Britain’s homeless population has increased by a third since 2011, a year into the Conservative Party took over, a new study has found.
In 2016, 159,900 households with an estimated population of around a quarter of a million people (236,000) were experiencing a form of homelessness, according to an analysis by Heriot-Watt University commissioned by homeless charity Crisis.
The figure shows a 33-percent increase from the 119,000 households in 2011.
The report warned that considering the government’s lack of a plan to curb the issue, the current number was likely to keep climbing, with overall forecast to rise by more than a quarter (26.5 percent) to 202,200 by 2026.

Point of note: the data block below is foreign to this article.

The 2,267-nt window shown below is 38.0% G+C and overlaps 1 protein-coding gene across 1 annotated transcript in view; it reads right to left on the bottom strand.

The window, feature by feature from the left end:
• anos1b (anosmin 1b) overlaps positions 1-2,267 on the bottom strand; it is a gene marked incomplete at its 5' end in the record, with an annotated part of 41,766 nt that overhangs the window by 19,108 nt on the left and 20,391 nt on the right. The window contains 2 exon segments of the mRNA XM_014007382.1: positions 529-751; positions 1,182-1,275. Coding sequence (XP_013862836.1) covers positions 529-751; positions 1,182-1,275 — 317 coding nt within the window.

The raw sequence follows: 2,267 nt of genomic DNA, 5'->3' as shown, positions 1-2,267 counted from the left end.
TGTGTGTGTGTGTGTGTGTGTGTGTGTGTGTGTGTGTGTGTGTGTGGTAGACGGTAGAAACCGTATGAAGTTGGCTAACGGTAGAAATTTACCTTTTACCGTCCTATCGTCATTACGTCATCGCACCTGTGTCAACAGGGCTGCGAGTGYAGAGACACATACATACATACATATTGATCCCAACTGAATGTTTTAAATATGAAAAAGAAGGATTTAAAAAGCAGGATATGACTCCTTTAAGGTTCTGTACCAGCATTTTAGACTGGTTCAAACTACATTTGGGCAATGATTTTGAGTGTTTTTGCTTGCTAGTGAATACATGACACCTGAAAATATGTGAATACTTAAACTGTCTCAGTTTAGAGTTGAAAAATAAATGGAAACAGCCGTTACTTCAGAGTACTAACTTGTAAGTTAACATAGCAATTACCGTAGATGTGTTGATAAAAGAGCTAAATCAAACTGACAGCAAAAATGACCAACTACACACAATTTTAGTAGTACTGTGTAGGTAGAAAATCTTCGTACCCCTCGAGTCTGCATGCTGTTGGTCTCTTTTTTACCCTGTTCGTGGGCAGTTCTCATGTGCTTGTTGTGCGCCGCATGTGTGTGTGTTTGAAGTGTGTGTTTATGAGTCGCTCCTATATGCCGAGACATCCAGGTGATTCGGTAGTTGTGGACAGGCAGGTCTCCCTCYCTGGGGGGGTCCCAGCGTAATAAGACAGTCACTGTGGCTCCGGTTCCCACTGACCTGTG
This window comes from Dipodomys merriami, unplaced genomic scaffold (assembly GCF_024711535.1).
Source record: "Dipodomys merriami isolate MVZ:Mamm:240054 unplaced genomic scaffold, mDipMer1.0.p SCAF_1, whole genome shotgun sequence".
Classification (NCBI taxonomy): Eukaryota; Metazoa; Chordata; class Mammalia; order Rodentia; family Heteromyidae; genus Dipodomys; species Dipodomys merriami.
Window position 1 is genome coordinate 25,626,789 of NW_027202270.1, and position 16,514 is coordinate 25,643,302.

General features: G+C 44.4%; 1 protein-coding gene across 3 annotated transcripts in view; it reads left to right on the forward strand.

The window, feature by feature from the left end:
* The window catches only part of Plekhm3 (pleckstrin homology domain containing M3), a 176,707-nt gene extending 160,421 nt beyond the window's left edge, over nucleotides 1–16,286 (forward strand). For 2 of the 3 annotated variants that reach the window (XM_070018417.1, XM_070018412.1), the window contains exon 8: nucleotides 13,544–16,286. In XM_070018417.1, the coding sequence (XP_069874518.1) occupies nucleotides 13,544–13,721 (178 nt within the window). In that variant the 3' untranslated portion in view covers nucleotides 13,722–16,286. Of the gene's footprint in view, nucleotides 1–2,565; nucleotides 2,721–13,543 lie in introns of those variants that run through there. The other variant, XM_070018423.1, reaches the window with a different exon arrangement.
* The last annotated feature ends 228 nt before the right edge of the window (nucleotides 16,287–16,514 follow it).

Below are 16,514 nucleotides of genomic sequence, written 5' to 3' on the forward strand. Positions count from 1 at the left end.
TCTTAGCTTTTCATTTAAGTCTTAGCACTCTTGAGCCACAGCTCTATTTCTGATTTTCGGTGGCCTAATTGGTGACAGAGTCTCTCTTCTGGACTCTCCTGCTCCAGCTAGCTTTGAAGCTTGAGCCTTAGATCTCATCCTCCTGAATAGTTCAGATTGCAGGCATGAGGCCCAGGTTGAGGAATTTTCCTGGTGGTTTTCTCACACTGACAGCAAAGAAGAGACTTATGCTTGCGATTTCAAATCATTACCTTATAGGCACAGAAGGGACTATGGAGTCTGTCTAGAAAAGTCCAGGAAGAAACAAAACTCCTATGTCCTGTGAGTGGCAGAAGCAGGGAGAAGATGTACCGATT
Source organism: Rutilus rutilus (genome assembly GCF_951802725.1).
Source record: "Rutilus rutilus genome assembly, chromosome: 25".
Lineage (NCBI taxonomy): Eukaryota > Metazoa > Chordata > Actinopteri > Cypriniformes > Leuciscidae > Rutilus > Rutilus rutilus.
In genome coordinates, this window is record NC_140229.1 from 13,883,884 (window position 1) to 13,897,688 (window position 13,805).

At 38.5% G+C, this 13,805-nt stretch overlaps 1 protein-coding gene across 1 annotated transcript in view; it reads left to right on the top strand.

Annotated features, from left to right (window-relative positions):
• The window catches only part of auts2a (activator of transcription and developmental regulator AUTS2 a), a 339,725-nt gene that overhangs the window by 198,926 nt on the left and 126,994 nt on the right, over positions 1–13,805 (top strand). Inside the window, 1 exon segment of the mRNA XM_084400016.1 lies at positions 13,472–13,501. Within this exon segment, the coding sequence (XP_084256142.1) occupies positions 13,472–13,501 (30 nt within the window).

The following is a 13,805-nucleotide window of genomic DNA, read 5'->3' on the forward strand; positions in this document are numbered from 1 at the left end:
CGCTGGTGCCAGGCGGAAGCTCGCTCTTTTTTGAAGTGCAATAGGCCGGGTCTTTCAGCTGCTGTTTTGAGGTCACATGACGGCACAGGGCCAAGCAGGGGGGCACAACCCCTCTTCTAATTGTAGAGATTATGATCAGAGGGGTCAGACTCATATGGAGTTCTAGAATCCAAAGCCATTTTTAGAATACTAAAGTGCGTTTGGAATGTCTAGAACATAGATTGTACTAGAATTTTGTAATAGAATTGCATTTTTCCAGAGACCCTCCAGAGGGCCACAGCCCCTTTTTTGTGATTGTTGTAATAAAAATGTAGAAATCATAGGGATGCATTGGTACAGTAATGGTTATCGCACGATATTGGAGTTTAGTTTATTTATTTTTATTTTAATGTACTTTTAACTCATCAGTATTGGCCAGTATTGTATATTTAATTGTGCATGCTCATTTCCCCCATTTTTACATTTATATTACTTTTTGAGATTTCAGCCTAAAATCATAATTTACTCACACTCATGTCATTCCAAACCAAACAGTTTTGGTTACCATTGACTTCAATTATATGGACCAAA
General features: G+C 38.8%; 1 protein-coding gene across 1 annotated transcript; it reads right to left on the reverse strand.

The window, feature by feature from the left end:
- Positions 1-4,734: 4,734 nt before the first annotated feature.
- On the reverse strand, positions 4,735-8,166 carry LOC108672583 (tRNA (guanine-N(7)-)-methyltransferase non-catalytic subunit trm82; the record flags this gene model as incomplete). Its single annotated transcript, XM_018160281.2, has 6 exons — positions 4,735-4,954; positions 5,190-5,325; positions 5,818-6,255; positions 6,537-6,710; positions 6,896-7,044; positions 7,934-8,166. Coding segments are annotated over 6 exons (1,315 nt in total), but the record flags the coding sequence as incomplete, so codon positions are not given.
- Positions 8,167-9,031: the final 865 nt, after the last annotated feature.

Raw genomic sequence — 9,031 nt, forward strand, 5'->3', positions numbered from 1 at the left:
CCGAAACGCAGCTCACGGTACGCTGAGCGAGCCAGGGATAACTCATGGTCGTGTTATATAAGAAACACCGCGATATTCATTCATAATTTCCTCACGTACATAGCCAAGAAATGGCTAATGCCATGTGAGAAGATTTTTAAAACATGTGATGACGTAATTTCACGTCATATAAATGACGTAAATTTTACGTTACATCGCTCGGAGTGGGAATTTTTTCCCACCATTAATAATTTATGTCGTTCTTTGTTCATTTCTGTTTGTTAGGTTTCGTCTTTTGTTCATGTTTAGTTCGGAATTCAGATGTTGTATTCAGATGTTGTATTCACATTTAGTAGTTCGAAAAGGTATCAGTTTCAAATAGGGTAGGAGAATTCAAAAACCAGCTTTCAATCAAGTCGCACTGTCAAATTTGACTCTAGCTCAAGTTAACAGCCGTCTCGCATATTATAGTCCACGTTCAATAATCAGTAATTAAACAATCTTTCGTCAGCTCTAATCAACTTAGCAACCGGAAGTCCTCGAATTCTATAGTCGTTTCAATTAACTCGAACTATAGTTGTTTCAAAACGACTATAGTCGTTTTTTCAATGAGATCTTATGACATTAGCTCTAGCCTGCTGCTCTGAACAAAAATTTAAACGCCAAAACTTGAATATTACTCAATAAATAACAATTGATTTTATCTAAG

The charity said it expected the figure to grow by a whopping 76 percent by 2041.
Additionally, around 9,100 people were sleeping rough in 2016, with the number expected to rise to 16,000 over the next decade.